The problems associated with slow timing recovery in an ATM receiver are overcome by detecting the transmission rate of a received bit stream and periodically detecting the transmitted Enc-- CR values, which are used to calculate additional estimated clock reference (Est-- CR) values between the actual transmitted Enc-- CR values. The Est-- CR values are then used along with the actually received Enc-- CR values to generate a phase locked loop (PLL) error signal (TC-- ERROR), wherein the PLL is caused to converge more rapidly.
More specifically, in one embodiment, the TC-- ERROR values are generated for each received cell or packet instead of only for each received Enc-- CR value and, consequently,timing recovery is significantly speeded up.
Additionally, the Est-- CR values can be adjusted to minimize the effects of lost cells, as well as, drift in the transmission rate.
In the drawings:
FIG. 1 shows, in simplified block diagram form, details of a multiplexer unit employed in an ATM network transmitter;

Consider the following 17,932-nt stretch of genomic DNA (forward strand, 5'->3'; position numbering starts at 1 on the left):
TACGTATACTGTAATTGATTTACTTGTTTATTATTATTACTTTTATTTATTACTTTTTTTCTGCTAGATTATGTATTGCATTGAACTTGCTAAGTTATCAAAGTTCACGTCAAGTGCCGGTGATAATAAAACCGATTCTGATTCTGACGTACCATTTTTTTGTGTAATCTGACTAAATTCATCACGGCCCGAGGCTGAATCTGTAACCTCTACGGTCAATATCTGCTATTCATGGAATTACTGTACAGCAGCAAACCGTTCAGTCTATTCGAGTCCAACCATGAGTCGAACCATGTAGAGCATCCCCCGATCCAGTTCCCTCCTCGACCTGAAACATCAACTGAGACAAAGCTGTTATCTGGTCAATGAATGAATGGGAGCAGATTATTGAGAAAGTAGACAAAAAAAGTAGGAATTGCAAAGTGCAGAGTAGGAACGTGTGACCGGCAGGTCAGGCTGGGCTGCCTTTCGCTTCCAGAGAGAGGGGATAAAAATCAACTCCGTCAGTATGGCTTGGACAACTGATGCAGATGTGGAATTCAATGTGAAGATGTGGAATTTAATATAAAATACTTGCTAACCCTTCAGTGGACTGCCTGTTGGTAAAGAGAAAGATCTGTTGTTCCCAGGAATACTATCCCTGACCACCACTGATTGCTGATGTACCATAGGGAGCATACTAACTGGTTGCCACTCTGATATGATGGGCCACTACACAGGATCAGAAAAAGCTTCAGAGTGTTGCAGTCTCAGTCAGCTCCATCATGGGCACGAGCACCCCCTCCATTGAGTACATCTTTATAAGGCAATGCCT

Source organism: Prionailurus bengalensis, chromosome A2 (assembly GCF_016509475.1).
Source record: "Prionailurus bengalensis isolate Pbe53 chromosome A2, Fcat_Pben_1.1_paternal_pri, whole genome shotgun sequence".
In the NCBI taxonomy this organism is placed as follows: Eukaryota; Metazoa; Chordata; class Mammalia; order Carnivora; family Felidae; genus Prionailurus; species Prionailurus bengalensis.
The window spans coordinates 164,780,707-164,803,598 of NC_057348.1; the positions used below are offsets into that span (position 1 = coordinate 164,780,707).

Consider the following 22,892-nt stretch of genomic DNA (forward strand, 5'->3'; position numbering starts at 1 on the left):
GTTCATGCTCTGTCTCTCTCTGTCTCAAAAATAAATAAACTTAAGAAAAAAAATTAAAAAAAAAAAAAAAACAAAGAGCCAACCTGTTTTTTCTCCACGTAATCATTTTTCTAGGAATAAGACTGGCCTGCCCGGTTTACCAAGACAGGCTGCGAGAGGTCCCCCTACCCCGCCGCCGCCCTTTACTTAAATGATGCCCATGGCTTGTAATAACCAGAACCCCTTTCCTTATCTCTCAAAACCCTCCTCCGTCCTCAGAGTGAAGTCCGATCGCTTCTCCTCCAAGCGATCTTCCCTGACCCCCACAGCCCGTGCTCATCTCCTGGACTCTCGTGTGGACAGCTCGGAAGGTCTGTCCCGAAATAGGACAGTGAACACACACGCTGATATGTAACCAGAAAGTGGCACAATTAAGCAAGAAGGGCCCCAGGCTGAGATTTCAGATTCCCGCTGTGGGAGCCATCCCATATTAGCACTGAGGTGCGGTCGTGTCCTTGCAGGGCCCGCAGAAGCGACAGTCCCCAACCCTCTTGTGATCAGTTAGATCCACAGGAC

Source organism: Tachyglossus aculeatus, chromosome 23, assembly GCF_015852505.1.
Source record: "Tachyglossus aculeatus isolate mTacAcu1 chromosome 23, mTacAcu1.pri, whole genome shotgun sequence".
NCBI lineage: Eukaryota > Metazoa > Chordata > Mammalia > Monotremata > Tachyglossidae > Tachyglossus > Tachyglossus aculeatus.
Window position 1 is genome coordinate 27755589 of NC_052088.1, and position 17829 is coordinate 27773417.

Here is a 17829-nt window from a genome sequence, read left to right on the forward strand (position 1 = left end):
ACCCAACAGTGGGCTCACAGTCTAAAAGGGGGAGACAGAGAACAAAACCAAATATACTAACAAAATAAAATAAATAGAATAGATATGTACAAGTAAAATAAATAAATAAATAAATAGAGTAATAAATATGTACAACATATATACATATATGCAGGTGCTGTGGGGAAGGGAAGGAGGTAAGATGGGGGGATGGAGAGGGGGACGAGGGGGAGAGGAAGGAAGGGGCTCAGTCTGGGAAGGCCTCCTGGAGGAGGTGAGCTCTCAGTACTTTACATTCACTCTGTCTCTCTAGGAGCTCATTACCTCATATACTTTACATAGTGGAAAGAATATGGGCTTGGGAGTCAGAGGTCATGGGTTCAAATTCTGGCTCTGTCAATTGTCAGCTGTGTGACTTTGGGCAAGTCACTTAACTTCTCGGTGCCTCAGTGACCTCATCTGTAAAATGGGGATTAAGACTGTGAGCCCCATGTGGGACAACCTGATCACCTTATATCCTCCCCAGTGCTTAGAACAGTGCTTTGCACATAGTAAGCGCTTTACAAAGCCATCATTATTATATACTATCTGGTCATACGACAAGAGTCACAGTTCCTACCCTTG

FIG. 2 shows, in simplified block diagram form, details of a demultiplexer unit employed in an ATM network receiver;
FIG. 3 is a flow chart illustrating the startup operation of the decoder time clock error estimator of FIG. 2;
FIG. 4 is a flow chart illustrating the steady state operation of the decoder time clock error estimator of FIG. 2;
FIG. 5 shows, in simplified block diagram form, details of the display controls employed in the demultiplexer unit of FIG. 2;
FIG. 6 is a flow chart illustrating the process of generating jitter-delay values in the compute jitter-delay unit of FIG. 2; and
FIG. 7 shows, in simplified block diagram form, details of a time base corrector employed in the display control to enhance the stability of video timing.
At the outset, it is noted that for brevity and clarity of exposition, only a single channel of video and its corresponding audio are illustrated in the multiplexer unit 100 of FIG. 1 and the demultiplexer unit 200 of FIG. 2. In practice, it will be apparent that a plurality of channels of video and corresponding audio will be employed to be multiplexed for transmission in multiplexer unit 100 and a similar plurality of channels of video and corresponding audio will be obtained via demultiplexer 200.